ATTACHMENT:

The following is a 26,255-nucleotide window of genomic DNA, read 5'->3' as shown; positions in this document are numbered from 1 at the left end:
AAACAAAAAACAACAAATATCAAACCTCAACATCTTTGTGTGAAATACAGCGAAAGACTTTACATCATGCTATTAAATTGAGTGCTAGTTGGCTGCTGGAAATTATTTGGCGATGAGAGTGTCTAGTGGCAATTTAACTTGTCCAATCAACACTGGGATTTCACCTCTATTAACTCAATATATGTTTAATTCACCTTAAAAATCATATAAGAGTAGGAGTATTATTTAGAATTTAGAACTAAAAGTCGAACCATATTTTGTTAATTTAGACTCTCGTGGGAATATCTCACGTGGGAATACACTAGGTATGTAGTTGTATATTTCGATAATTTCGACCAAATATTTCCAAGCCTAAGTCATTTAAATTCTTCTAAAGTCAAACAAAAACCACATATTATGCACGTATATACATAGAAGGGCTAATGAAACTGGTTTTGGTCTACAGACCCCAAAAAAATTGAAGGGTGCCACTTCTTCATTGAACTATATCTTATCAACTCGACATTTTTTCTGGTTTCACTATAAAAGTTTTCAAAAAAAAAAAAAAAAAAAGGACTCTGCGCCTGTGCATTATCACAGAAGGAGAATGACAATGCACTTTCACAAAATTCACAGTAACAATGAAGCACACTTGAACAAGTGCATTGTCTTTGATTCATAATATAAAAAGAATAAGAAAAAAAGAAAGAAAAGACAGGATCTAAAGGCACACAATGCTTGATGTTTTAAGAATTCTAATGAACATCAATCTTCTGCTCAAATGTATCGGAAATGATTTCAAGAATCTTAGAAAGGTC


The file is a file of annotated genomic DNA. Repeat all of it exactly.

The following is a 26,255-nucleotide window of genomic DNA, read 5'->3' as shown; positions in this document are numbered from 1 at the left end:
AAACAAAAAACAACAAATATCAAACCTCAACATCTTTGTGTGAAATACAGCGAAAGACTTTACATCATGCTATTAAATTGAGTGCTAGTTGGCTGCTGGAAATTATTTGGCGATGAGAGTGTCTAGTGGCAATTTAACTTGTCCAATCAACACTGGGATTTCACCTCTATTAACTCAATATATGTTTAATTCACCTTAAAAATCATATAAGAGTAGGAGTATTATTTAGAATTTAGAACTAAAAGTCGAACCATATTTTGTTAATTTAGACTCTCGTGGGAATATCTCACGTGGGAATACACTAGGTATGTAGTTGTATATTTCGATAATTTCGACCAAATATTTCCAAGCCTAAGTCATTTAAATTCTTCTAAAGTCAAACAAAAACCACATATTATGCACGTATATACATAGAAGGGCTAATGAAACTGGTTTTGGTCTACAGACCCCAAAAAAATTGAAGGGTGCCACTTCTTCATTGAACTATATCTTATCAACTCGACATTTTTTCTGGTTTCACTATAAAAGTTTTCAAAAAAAAAAAAAAAAAAAGGACTCTGCGCCTGTGCATTATCACAGAAGGAGAATGACAATGCACTTTCACAAAATTCACAGTAACAATGAAGCACACTTGAACAAGTGCATTGTCTTTGATTCATAATATAAAAAGAATAAGAAAAAAAGAAAGAAAAGACAGGATCTAAAGGCACACAATGCTTGATGTTTTAAGAATTCTAATGAACATCAATCTTCTGCTCAAATGTATCGGAAATGATTTCAAGAATCTTAGAAAGGTC